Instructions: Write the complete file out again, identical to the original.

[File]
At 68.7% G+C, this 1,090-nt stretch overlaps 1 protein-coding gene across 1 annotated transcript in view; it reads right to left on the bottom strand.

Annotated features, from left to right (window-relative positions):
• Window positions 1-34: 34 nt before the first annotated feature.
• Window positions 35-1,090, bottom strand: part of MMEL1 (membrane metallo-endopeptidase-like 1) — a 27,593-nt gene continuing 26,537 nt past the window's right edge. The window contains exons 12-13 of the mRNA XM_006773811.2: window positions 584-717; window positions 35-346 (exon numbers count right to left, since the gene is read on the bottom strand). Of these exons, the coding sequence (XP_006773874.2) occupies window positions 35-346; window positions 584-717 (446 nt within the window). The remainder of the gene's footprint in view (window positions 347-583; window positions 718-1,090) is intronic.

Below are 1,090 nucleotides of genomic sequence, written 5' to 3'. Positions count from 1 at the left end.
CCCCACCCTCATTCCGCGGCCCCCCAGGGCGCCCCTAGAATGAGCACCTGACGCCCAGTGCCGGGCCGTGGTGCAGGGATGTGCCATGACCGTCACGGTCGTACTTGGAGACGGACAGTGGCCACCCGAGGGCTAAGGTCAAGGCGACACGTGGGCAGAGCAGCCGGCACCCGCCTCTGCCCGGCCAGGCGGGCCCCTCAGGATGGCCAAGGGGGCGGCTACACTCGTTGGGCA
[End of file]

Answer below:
At 68.7% G+C, this 1,090-nt stretch overlaps 1 protein-coding gene across 1 annotated transcript in view; it reads right to left on the bottom strand.

Annotated features, from left to right (window-relative positions):
• Window positions 1-34: 34 nt before the first annotated feature.
• Window positions 35-1,090, bottom strand: part of MMEL1 (membrane metallo-endopeptidase-like 1) — a 27,593-nt gene continuing 26,537 nt past the window's right edge. The window contains exons 12-13 of the mRNA XM_006773811.2: window positions 584-717; window positions 35-346 (exon numbers count right to left, since the gene is read on the bottom strand). Of these exons, the coding sequence (XP_006773874.2) occupies window positions 35-346; window positions 584-717 (446 nt within the window). The remainder of the gene's footprint in view (window positions 347-583; window positions 718-1,090) is intronic.

Below are 1,090 nucleotides of genomic sequence, written 5' to 3'. Positions count from 1 at the left end.
CCCCACCCTCATTCCGCGGCCCCCCAGGGCGCCCCTAGAATGAGCACCTGACGCCCAGTGCCGGGCCGTGGTGCAGGGATGTGCCATGACCGTCACGGTCGTACTTGGAGACGGACAGTGGCCACCCGAGGGCTAAGGTCAAGGCGACACGTGGGCAGAGCAGCCGGCACCCGCCTCTGCCCGGCCAGGCGGGCCCCTCAGGATGGCCAAGGGGGCGGCTACACTCGTTGGGCA